Ms. Crown serves on the Board of Trustees of the Museum of Modern Art, Duke University, Conservation International and Latin School of Chicago. She serves on the National Council of the Aspen Music Festival and School, the Board of Advisors of the Nasher Museum of Art, and the Women's Board of both the Lyric Opera of Chicago and University of Chicago. She is also a member of the President's Committee on the Arts and Humanities, the Committee on the Arts of the Aspen Institute, a co-founder of the Clean Energy Trust and co-chairs the Executive and Campaign Committees of Children's Memorial Foundation. She serves as Chair of the Committee on Environment for Crown Family Philanthropies."

In addition, Paula, who owns the Aspen Ski Company & General Dynamics, has banned at one time, a singer [Dan Sheridan], a song [BiG $ ], a newspaper [Aspen Daily News] and a whistleblower from National Forest. In addition, Paula Crown is an art student.

This made news in Germany this week under 'petty tyranny' and 'protect artistic' freedom:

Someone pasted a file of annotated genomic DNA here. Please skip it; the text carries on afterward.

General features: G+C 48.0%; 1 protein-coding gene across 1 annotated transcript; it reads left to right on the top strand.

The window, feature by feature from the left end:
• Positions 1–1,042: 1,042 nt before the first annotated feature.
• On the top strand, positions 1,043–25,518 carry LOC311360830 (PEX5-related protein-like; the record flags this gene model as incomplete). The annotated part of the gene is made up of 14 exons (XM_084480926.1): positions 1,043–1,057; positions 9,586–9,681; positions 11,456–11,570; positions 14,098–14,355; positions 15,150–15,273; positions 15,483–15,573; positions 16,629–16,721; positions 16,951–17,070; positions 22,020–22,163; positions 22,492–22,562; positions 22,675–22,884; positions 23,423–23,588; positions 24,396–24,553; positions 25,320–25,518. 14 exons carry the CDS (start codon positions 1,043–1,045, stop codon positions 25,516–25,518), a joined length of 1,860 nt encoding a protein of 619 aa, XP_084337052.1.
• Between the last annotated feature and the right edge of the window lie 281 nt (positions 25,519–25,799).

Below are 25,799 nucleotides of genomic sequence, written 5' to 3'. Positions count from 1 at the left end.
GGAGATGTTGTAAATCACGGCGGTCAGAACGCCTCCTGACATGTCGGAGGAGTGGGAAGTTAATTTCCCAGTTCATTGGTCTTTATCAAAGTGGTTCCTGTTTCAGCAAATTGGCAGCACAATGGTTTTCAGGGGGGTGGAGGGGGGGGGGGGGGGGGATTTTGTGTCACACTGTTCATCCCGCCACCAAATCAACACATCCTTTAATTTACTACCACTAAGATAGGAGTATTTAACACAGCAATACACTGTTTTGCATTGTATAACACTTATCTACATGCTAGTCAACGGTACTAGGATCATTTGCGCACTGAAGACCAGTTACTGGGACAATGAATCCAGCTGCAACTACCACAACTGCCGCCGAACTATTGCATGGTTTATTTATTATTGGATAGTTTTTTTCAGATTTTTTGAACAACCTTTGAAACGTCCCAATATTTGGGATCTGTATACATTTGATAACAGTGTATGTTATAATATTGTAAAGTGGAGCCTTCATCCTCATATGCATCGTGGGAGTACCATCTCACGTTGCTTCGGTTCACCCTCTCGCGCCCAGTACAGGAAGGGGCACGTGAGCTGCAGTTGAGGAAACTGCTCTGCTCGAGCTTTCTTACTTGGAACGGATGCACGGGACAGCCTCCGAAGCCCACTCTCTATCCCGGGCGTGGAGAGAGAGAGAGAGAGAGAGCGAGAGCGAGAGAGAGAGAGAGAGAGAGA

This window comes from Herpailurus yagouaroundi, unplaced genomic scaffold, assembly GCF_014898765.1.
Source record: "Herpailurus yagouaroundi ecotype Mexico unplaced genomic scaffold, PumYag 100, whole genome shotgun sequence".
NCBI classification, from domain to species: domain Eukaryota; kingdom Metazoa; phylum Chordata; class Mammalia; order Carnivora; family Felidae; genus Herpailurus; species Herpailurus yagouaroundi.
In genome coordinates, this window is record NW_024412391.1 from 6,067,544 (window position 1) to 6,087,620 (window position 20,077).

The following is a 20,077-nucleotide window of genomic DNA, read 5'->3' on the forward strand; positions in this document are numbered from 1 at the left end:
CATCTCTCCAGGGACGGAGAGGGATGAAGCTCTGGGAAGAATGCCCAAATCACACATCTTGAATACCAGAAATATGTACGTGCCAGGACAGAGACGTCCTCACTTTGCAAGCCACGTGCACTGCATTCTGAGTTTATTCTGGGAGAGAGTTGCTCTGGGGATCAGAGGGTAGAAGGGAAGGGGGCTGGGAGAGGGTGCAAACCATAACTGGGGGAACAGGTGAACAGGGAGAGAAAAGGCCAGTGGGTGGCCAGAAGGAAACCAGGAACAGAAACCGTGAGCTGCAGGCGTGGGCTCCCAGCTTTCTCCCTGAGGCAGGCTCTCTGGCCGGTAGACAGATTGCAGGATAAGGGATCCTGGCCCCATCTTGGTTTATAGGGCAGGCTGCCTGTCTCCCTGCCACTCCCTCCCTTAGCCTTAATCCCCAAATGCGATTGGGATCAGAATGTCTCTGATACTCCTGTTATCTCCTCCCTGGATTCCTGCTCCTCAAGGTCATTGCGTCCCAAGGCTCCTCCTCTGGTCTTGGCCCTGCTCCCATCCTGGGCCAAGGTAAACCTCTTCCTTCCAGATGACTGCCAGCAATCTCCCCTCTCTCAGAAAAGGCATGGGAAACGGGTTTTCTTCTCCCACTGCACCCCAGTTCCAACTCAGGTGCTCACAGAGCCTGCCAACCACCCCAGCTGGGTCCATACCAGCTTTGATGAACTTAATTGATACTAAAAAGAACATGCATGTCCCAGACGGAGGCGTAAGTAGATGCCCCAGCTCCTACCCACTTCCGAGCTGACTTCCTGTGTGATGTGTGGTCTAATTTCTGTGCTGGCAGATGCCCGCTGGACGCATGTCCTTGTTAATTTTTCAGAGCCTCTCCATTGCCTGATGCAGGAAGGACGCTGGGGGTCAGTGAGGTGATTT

Schlagwort-Archive: petty tyranny

Most ridiculous Lawsuits USA: Man’s ban from future museum site unconstitutional

Publiziert am 6. April 2012 von Nietzer

A local man wants a judge to void the Aspen Art Museum’s ban that prevents him from stepping foot on property owned by the institution. Lee Mulcahy filed a lawsuit against Heidi Zuckerman Jacobson, the museum’s director and curator, in … Weiterlesen →

Veröffentlicht unter Allgemein, Klage|Verschlagwortet mit Aspen Art Museum's ban, Most ridiculous Lawsuits, Nietzer&Häusler, petty tyranny, protect artistic, punitive damages, rechtsanwalt amerikanisches Recht, US Recht, Wirtschaftskanzlei Heilbronn Franken|Hinterlasse einen Kommen

topics: Aspen Art Museum, Lee Mulcahy, Occupy